Are you awake? O, marvelous, you are! Ma’am I’m going to have to ask you to get off now. We’ve reached the end of the line. This here engine goes no further. You’re going to have to get off here and advance on foot the rest of the way. Before you go though, I must say that I admire your courage, ma’am. We’ll all be pulling for you.
I’ve been conducting this here train for far too long, Ma’am. I’ve seen the vibrant youths of this here town attempt the very feat you are attempting now and never return, but if anyone can do it, it is you. Ma’am, when you co-illustrated
The Adventures of Taco, I knew that we still had a shot. These men may have guns, they may have numbers, but they’ll never have the bindle and twinkle in the eyes that you do.
I know it probably doesn’t mean a lot coming from a crazy old man like me, but I’d like to tell you a story before you go. You see, Ma’am, when I was a little girl, we didn’t have any of the gloominess we have now. Mine is a story of frustration, of attrition, but it is also one of hope. Seventy years ago, I met a man by the name of Frank Tatum. His son Hank had been a fancy football star in his own time, but that’s a story for another time.
Frank Tatum, born third to Lester and Marjorie Tatum, spent most of his childhood farming peanuts behind the shed next to the slightly larger shed where his family lived. I guess you could say the Tatums were shed rich and dirt poor. Frank’s favorite time of year was early autumn when the peanuts were harvested, and it was time to name them. Wallace, Edward, Theodore, Susanne, the others—Frank Tatum loved them all. He swaddled them in what little cloth there was at the time, and would bury them for safekeeping down by the fork in the creek each day before school.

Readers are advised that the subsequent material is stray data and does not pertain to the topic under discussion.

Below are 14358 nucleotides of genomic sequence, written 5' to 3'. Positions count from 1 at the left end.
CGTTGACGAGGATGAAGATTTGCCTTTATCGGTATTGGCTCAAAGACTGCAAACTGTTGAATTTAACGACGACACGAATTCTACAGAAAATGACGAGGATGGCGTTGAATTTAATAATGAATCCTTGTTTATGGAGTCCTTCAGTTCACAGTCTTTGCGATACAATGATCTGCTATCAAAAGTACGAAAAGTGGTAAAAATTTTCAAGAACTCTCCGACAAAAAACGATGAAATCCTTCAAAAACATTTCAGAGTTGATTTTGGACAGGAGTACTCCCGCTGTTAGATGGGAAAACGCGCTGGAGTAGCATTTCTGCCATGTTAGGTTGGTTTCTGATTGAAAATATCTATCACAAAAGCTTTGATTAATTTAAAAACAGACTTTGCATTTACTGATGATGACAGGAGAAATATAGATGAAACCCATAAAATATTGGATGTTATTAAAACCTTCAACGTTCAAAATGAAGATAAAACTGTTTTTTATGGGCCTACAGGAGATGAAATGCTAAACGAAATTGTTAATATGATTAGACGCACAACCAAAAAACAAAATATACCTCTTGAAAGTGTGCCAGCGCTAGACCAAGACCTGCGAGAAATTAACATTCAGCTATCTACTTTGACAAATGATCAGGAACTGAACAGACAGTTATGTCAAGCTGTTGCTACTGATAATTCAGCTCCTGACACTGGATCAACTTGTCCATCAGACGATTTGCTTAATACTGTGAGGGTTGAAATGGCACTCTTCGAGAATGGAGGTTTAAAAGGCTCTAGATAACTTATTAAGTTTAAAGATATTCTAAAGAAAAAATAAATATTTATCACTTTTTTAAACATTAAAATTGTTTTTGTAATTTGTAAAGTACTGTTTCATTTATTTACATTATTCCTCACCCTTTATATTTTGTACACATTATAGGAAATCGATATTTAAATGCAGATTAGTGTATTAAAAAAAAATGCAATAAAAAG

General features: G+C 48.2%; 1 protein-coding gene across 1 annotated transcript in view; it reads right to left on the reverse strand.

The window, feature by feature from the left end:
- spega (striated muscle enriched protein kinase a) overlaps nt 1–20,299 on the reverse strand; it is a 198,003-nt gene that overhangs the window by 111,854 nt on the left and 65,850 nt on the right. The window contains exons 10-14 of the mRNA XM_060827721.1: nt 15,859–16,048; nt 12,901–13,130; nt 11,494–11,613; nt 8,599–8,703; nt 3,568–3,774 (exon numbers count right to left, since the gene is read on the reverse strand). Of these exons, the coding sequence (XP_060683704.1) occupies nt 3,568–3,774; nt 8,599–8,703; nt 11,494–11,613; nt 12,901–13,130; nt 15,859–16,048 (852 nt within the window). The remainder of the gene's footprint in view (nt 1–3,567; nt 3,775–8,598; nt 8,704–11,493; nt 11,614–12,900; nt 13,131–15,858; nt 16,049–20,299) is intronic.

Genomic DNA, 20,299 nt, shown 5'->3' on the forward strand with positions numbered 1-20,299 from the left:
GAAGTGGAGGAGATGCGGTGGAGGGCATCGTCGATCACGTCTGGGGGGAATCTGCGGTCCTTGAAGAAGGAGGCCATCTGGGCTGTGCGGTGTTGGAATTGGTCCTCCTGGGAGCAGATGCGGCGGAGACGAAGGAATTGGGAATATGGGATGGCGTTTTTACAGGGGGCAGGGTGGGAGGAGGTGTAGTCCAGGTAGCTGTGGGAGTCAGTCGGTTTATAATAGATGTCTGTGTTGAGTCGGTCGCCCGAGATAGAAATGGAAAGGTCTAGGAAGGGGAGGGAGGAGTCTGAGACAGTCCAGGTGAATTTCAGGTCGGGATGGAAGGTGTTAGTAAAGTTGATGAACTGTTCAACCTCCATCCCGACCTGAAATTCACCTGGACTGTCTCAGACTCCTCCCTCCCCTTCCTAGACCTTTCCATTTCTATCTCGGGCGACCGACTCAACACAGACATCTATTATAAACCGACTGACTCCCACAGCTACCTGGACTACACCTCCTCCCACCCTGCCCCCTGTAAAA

One day, while Frank Tatum was playing in the front yard, a man with a wooden briefcase came down the dirt drive in an old jalopy. He made Lester and Marjorie Tatum sign a piece of paper on the rickety porch of their slightly larger shed, and cheerily waved goodbye with the foreclosure to the Tatum estate in hand. Marjorie Tatum began to cry, and Lester stared off at the jalopy as it pulled away.
Something in 12 year old Frank Tatum snapped that day. He put away his assemblage of individually-named peanuts once and for all and took up the pen in its stead. For an entire year, Frank Tatum fought the legislators in the 5th ward to no avail. Back in those days, it was not uncommon for 13 year olds to be radical political juggernauts. Frank Tatum decided it was finally time to give up.
He returned to a life of farming and naming peanuts. He shaved with a knife and ate only meat. He swore like a merchant marine and cut an imposing figure. Frank Tatum was biding his time. Finally, he had saved enough money to build a shed of his own, and he did so.
Your quest is very much like the quest of Frank Tatum. In many ways you remind me of him, Ma’am: the heart, the determination, the brawny disregard for mankind. Something tells me you two are more alike than you think. So be careful out there, and get us our goddamn shed back!
O, and if they ask who sent you, you tell them it was: